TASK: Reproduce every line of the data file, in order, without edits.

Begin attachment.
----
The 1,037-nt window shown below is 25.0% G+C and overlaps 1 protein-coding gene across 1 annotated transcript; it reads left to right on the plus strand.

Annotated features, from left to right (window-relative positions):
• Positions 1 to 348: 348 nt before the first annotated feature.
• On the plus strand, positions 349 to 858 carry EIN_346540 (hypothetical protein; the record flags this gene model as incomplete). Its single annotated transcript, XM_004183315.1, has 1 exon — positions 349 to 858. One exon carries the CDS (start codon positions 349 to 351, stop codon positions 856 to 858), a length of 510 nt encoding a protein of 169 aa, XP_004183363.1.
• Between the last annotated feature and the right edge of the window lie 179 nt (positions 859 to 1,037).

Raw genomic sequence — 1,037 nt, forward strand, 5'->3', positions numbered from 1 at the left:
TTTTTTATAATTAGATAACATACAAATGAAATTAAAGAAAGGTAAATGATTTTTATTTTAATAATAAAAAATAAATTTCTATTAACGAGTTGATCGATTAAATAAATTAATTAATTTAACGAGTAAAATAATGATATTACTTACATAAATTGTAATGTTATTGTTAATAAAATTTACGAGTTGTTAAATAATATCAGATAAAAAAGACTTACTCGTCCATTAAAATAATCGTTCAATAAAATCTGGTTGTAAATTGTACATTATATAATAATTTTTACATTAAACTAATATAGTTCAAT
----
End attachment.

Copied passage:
The 1,037-nt window shown below is 25.0% G+C and overlaps 1 protein-coding gene across 1 annotated transcript; it reads left to right on the plus strand.

Annotated features, from left to right (window-relative positions):
• Positions 1 to 348: 348 nt before the first annotated feature.
• On the plus strand, positions 349 to 858 carry EIN_346540 (hypothetical protein; the record flags this gene model as incomplete). Its single annotated transcript, XM_004183315.1, has 1 exon — positions 349 to 858. One exon carries the CDS (start codon positions 349 to 351, stop codon positions 856 to 858), a length of 510 nt encoding a protein of 169 aa, XP_004183363.1.
• Between the last annotated feature and the right edge of the window lie 179 nt (positions 859 to 1,037).

Raw genomic sequence — 1,037 nt, forward strand, 5'->3', positions numbered from 1 at the left:
TTTTTTATAATTAGATAACATACAAATGAAATTAAAGAAAGGTAAATGATTTTTATTTTAATAATAAAAAATAAATTTCTATTAACGAGTTGATCGATTAAATAAATTAATTAATTTAACGAGTAAAATAATGATATTACTTACATAAATTGTAATGTTATTGTTAATAAAATTTACGAGTTGTTAAATAATATCAGATAAAAAAGACTTACTCGTCCATTAAAATAATCGTTCAATAAAATCTGGTTGTAAATTGTACATTATATAATAATTTTTACATTAAACTAATATAGTTCAAT